Thank You, Sister: Florida Nun Grabs Chainsaw to Help Clear Debris After Hurricane Irma - NBC Connecticut
After Irma

After Irma

Complete coverage of Hurricane Irma, a monster storm that struck Florida

Thank You, Sister: Florida Nun Grabs Chainsaw to Help Clear Debris After Hurricane Irma

"We just needed to get the trees out of the way so that cars could pass by safely," Sister Margaret Ann says

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    Miami-Dade police captured video of a chainsaw-wielding nun cutting down a fallen tree that had been knocked down by Hurricane Irma. (Published Wednesday, Sept. 13, 2017)

    A Florida nun forewent divine intervention and took matters into her own hands, using a chainsaw to help clear downed trees while dressed in her full habit.

    Miami-Dade police posted video on social media of Sister Margaret Ann at work in the aftermath of Hurricane Irma. The video was taken by an off-duty officer who came across her.

    Police say the nun was cutting trees to clear the roadways around Archbishop Coleman Carrol High School near Miami. Sister Margaret Ann is the school's principal, according to its website.

    "We just needed to get the trees out of the way so that cars could pass by safely," Sister Margaret Ann said Wednesday during a Skype interview on MSNBC. "It was a dangerous situation and I just wanted to be able to help out the neighbors and clear the roadway for everybody."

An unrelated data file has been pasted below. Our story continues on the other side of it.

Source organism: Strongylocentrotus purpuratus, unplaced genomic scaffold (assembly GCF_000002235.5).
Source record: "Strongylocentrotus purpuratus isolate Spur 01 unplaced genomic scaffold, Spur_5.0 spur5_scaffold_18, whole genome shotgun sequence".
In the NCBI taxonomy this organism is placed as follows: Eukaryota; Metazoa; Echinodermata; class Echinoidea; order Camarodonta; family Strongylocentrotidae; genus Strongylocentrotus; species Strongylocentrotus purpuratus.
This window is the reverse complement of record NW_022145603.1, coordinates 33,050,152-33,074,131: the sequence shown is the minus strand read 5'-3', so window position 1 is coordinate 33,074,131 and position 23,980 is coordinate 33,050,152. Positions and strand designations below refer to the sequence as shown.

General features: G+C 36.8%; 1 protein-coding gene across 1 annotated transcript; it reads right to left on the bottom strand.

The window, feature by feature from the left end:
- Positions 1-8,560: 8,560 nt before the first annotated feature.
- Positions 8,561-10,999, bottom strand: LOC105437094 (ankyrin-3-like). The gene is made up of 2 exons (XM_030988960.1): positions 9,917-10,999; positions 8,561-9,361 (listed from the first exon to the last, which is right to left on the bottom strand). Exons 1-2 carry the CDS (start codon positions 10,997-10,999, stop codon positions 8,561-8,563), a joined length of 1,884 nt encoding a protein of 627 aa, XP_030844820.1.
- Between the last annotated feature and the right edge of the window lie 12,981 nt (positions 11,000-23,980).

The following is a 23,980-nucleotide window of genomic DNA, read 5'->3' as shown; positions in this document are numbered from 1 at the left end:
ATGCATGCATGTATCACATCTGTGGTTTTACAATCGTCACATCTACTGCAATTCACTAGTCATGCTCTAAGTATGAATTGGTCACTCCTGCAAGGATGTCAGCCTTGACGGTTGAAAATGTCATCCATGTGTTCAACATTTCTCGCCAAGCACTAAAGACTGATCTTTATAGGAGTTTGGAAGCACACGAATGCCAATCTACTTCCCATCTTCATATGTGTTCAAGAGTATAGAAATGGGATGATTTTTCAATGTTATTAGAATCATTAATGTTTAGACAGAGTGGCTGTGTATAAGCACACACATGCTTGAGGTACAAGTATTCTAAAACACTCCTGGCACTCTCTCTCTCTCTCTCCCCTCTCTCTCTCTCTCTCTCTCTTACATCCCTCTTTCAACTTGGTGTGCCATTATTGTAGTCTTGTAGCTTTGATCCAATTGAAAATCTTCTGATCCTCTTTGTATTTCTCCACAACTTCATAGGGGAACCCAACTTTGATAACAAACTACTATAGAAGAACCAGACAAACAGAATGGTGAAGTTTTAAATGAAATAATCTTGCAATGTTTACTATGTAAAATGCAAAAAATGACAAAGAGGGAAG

The high school lost many trees and sustained damage to the baseball field backstop and a building in the pavilion, she said.

    "We've got a lot of work to do to get the school ready for the students to come back," Sister Margaret Ann said, adding that many of their students are struggling because they do not have power.

    The goal is to reopen the school on Monday, said the nun, but the timing depends on when the cooling tower is repaired. Without it, condensation in the building makes the floors slippery and unsafe for students.

    Alumni, students and parents came to help the nuns with the yard work.

    "We're basically teachers, but when it's situations like this, we do whatever we can to help out," she said. "Our sisters, Carmelite Sisters, we do whatever we can, whether it's putting a Band-Aid on or fixing a ponytail for the younger children. Whatever it takes is what we do."

    Sister Margaret Ann is stationed in Miami along with seven other Carmelite nuns from Alhambra, California.

    Police say "acts of kindness" like Sister Margaret Ann's remind residents that they're all part of the same community. The department added in its post, "Thank you Sister and all of our neighbors that are working together to get through this!"

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    NBC's Katie Warren contributed to this story.